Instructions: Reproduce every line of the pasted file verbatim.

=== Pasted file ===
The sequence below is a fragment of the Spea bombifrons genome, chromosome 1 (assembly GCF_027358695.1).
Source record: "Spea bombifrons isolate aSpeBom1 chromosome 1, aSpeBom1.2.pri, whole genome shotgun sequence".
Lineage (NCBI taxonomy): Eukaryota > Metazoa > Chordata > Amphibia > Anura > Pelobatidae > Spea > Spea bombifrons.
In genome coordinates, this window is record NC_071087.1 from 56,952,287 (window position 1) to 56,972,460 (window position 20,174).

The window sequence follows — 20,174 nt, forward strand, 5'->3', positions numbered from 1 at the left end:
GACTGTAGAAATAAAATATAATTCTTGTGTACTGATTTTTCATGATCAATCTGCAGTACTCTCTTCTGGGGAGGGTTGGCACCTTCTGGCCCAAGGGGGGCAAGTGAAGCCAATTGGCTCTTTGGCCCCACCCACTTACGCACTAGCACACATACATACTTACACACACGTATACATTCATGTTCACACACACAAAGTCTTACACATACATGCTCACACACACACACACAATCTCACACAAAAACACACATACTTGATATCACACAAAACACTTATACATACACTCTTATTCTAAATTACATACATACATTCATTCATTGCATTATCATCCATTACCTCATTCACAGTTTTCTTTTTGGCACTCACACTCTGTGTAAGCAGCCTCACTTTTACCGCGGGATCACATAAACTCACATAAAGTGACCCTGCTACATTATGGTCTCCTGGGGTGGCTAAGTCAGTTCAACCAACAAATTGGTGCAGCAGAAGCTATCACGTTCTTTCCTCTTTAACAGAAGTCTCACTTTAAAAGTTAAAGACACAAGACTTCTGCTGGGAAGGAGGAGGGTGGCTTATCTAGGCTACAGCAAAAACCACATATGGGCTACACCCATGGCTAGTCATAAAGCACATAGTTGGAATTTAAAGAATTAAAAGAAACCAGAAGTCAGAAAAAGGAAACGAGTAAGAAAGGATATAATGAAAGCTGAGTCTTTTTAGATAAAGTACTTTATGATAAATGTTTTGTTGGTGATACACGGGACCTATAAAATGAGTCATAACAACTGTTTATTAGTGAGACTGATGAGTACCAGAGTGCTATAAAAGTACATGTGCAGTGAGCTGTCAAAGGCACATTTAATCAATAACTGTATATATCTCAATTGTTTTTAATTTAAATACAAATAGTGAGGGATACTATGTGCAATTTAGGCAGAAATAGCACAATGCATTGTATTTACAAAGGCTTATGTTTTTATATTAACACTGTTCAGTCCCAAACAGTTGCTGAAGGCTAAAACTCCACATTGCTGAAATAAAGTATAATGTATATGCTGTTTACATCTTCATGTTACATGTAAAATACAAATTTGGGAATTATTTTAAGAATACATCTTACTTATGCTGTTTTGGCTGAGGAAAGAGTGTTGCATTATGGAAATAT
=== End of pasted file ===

The sequence below is a fragment of the Spea bombifrons genome, chromosome 1 (assembly GCF_027358695.1).
Source record: "Spea bombifrons isolate aSpeBom1 chromosome 1, aSpeBom1.2.pri, whole genome shotgun sequence".
Lineage (NCBI taxonomy): Eukaryota > Metazoa > Chordata > Amphibia > Anura > Pelobatidae > Spea > Spea bombifrons.
In genome coordinates, this window is record NC_071087.1 from 56,952,287 (window position 1) to 56,972,460 (window position 20,174).

The window sequence follows — 20,174 nt, forward strand, 5'->3', positions numbered from 1 at the left end:
GACTGTAGAAATAAAATATAATTCTTGTGTACTGATTTTTCATGATCAATCTGCAGTACTCTCTTCTGGGGAGGGTTGGCACCTTCTGGCCCAAGGGGGGCAAGTGAAGCCAATTGGCTCTTTGGCCCCACCCACTTACGCACTAGCACACATACATACTTACACACACGTATACATTCATGTTCACACACACAAAGTCTTACACATACATGCTCACACACACACACACAATCTCACACAAAAACACACATACTTGATATCACACAAAACACTTATACATACACTCTTATTCTAAATTACATACATACATTCATTCATTGCATTATCATCCATTACCTCATTCACAGTTTTCTTTTTGGCACTCACACTCTGTGTAAGCAGCCTCACTTTTACCGCGGGATCACATAAACTCACATAAAGTGACCCTGCTACATTATGGTCTCCTGGGGTGGCTAAGTCAGTTCAACCAACAAATTGGTGCAGCAGAAGCTATCACGTTCTTTCCTCTTTAACAGAAGTCTCACTTTAAAAGTTAAAGACACAAGACTTCTGCTGGGAAGGAGGAGGGTGGCTTATCTAGGCTACAGCAAAAACCACATATGGGCTACACCCATGGCTAGTCATAAAGCACATAGTTGGAATTTAAAGAATTAAAAGAAACCAGAAGTCAGAAAAAGGAAACGAGTAAGAAAGGATATAATGAAAGCTGAGTCTTTTTAGATAAAGTACTTTATGATAAATGTTTTGTTGGTGATACACGGGACCTATAAAATGAGTCATAACAACTGTTTATTAGTGAGACTGATGAGTACCAGAGTGCTATAAAAGTACATGTGCAGTGAGCTGTCAAAGGCACATTTAATCAATAACTGTATATATCTCAATTGTTTTTAATTTAAATACAAATAGTGAGGGATACTATGTGCAATTTAGGCAGAAATAGCACAATGCATTGTATTTACAAAGGCTTATGTTTTTATATTAACACTGTTCAGTCCCAAACAGTTGCTGAAGGCTAAAACTCCACATTGCTGAAATAAAGTATAATGTATATGCTGTTTACATCTTCATGTTACATGTAAAATACAAATTTGGGAATTATTTTAAGAATACATCTTACTTATGCTGTTTTGGCTGAGGAAAGAGTGTTGCATTATGGAAATAT